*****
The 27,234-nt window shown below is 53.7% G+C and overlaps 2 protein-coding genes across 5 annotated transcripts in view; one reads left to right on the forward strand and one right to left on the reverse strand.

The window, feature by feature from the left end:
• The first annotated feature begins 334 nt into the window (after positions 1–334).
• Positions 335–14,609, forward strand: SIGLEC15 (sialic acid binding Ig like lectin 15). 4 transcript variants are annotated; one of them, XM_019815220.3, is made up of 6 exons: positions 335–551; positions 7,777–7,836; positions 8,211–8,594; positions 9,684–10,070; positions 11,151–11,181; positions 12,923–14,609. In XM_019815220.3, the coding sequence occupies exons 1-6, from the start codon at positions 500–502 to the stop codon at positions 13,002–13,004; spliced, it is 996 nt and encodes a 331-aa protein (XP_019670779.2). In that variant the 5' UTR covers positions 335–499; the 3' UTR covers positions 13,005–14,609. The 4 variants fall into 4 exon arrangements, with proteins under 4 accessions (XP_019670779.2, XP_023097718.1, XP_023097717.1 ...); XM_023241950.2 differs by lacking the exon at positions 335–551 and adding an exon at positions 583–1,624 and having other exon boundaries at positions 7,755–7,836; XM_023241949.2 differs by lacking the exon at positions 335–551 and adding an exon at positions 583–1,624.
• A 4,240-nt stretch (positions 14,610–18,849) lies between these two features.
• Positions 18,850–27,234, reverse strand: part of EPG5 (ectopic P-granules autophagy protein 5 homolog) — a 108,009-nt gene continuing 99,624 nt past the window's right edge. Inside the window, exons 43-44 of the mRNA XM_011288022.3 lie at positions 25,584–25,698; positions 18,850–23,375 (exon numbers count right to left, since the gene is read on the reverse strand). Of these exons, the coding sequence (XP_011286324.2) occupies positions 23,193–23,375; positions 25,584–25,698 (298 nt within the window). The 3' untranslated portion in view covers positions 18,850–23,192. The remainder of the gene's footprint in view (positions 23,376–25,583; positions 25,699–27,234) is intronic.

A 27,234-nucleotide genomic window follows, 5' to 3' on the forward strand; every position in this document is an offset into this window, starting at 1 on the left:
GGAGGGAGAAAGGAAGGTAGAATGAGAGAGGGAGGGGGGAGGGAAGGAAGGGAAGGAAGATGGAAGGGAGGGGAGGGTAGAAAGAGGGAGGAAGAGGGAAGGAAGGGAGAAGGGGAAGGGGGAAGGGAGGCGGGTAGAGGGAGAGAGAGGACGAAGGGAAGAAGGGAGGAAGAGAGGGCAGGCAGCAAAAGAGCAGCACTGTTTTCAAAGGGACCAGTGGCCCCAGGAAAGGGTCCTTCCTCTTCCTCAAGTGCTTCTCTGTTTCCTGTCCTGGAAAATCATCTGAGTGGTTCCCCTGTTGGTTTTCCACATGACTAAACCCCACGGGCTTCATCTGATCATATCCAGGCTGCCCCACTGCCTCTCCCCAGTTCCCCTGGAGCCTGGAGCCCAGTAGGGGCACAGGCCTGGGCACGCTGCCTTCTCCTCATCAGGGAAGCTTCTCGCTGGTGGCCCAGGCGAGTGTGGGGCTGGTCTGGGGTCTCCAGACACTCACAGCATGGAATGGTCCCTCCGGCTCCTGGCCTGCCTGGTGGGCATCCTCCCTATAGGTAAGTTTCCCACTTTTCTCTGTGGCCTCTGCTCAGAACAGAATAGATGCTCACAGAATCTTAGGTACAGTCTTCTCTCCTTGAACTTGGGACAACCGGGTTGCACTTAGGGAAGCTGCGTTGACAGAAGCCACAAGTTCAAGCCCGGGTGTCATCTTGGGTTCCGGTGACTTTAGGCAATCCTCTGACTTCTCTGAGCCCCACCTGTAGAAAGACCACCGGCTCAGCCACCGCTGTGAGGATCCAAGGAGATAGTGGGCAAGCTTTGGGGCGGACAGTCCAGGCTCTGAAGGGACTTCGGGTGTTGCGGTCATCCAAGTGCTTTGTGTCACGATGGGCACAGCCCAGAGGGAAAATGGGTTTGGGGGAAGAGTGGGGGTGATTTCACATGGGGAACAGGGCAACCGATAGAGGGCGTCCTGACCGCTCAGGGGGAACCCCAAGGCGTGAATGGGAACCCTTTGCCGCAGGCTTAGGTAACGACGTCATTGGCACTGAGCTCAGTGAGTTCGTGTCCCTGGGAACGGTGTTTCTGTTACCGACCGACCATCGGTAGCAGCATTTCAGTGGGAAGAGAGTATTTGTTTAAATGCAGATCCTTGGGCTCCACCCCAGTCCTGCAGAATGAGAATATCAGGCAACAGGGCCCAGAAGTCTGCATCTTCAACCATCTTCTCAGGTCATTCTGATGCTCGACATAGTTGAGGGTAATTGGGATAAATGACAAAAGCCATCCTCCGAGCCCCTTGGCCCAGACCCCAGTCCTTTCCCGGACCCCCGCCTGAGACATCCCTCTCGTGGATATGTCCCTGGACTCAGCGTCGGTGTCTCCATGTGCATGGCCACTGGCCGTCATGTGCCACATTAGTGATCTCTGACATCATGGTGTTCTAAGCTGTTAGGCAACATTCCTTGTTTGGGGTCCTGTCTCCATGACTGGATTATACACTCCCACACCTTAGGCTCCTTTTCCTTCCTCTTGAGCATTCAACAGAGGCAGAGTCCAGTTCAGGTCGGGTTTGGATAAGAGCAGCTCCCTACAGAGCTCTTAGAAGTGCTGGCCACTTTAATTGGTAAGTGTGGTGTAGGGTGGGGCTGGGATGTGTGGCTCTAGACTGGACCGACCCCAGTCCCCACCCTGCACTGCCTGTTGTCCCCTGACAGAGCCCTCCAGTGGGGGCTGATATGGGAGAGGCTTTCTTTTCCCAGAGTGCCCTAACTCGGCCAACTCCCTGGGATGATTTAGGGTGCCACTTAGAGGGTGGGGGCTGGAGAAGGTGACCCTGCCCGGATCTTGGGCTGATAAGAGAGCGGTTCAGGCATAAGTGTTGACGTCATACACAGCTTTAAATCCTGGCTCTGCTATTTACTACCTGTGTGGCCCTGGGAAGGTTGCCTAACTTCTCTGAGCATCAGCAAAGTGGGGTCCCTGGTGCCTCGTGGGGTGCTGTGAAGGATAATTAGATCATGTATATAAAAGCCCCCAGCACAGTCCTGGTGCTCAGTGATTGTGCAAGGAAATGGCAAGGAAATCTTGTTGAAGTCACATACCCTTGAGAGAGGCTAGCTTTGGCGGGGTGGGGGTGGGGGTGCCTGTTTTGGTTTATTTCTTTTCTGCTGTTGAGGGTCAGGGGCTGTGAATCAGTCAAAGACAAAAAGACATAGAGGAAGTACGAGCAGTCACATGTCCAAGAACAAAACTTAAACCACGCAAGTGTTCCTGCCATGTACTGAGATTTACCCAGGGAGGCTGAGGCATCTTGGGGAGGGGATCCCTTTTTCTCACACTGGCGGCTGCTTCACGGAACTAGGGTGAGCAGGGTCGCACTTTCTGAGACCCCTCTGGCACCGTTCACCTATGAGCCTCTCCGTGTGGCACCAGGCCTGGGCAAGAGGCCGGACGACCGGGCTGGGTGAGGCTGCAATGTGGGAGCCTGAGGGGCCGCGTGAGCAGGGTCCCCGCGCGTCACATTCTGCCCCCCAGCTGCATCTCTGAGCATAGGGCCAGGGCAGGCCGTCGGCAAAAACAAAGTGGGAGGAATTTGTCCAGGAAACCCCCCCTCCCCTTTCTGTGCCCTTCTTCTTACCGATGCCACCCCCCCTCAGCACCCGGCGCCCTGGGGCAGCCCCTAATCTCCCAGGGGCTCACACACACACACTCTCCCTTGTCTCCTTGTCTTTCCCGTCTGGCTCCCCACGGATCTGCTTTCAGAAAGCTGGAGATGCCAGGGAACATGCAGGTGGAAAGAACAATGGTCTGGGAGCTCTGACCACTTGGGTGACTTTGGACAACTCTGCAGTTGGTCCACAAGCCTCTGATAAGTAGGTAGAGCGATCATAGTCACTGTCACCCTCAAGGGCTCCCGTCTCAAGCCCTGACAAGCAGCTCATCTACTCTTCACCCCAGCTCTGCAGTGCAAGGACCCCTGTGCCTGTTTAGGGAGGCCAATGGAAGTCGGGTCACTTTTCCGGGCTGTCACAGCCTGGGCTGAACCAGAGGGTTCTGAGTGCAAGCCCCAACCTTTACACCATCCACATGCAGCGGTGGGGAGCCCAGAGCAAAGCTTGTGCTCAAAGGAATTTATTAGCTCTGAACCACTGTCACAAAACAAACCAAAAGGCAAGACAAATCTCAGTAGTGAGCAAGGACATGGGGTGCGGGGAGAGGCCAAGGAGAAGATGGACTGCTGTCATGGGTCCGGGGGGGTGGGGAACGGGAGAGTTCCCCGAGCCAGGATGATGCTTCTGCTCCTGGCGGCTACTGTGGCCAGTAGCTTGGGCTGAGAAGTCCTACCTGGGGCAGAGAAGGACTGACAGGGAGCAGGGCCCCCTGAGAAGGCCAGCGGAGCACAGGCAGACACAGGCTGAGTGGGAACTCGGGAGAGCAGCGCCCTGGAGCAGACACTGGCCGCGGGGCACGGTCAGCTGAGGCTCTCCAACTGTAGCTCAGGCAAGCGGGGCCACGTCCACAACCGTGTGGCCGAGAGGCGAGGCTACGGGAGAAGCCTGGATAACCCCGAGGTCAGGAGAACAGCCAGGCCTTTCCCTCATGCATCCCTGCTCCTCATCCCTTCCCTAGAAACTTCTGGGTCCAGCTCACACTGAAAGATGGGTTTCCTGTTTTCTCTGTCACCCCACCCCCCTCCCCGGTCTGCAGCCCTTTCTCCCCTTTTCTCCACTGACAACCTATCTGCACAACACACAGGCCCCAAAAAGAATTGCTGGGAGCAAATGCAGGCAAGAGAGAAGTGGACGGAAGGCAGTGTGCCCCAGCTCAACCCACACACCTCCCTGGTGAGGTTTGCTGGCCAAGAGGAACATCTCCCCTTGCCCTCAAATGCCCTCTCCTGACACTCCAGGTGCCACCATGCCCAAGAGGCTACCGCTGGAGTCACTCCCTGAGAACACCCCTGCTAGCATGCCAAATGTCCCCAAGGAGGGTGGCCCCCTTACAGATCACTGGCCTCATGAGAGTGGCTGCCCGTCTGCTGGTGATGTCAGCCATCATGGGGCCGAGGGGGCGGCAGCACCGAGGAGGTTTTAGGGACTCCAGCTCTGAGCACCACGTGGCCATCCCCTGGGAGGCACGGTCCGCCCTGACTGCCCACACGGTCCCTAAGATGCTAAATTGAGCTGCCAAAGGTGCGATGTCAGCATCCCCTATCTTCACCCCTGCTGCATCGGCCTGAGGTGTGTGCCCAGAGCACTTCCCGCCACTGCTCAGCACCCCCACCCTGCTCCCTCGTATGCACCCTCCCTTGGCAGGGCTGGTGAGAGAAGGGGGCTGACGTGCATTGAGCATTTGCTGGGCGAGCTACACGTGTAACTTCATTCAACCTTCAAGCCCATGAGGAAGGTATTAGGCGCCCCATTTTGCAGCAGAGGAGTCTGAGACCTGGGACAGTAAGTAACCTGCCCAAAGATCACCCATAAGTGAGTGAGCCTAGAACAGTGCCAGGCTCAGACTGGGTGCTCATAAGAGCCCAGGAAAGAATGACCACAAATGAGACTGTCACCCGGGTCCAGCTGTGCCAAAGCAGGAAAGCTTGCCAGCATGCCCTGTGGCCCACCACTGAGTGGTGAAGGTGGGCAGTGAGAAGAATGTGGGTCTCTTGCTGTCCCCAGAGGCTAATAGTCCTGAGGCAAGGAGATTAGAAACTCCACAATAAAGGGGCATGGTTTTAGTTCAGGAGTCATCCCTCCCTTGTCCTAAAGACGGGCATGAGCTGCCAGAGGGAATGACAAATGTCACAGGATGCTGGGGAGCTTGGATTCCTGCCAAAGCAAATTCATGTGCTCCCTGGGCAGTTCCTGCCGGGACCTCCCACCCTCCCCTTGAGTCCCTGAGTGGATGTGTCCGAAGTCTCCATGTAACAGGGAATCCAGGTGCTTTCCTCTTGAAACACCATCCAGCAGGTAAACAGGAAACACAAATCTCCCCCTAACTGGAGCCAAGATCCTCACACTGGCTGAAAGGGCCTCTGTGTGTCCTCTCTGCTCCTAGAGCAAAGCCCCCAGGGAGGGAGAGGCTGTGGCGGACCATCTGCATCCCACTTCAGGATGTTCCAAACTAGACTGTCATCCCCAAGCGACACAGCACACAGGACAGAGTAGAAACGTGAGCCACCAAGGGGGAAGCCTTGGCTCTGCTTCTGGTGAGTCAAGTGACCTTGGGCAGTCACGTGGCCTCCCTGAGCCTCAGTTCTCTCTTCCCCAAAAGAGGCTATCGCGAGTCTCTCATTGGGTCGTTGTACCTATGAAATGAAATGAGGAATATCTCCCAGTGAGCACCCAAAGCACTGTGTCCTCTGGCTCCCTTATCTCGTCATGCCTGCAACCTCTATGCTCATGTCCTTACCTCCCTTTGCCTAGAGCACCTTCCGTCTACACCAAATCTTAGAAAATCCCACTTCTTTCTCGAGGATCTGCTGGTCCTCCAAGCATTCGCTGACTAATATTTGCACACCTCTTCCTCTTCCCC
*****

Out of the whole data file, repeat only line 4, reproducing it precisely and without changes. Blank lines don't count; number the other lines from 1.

• Positions 335–14,609, forward strand: SIGLEC15 (sialic acid binding Ig like lectin 15). 4 transcript variants are annotated; one of them, XM_019815220.3, is made up of 6 exons: positions 335–551; positions 7,777–7,836; positions 8,211–8,594; positions 9,684–10,070; positions 11,151–11,181; positions 12,923–14,609. In XM_019815220.3, the coding sequence occupies exons 1-6, from the start codon at positions 500–502 to the stop codon at positions 13,002–13,004; spliced, it is 996 nt and encodes a 331-aa protein (XP_019670779.2). In that variant the 5' UTR covers positions 335–499; the 3' UTR covers positions 13,005–14,609. The 4 variants fall into 4 exon arrangements, with proteins under 4 accessions (XP_019670779.2, XP_023097718.1, XP_023097717.1 ...); XM_023241950.2 differs by lacking the exon at positions 335–551 and adding an exon at positions 583–1,624 and having other exon boundaries at positions 7,755–7,836; XM_023241949.2 differs by lacking the exon at positions 335–551 and adding an exon at positions 583–1,624.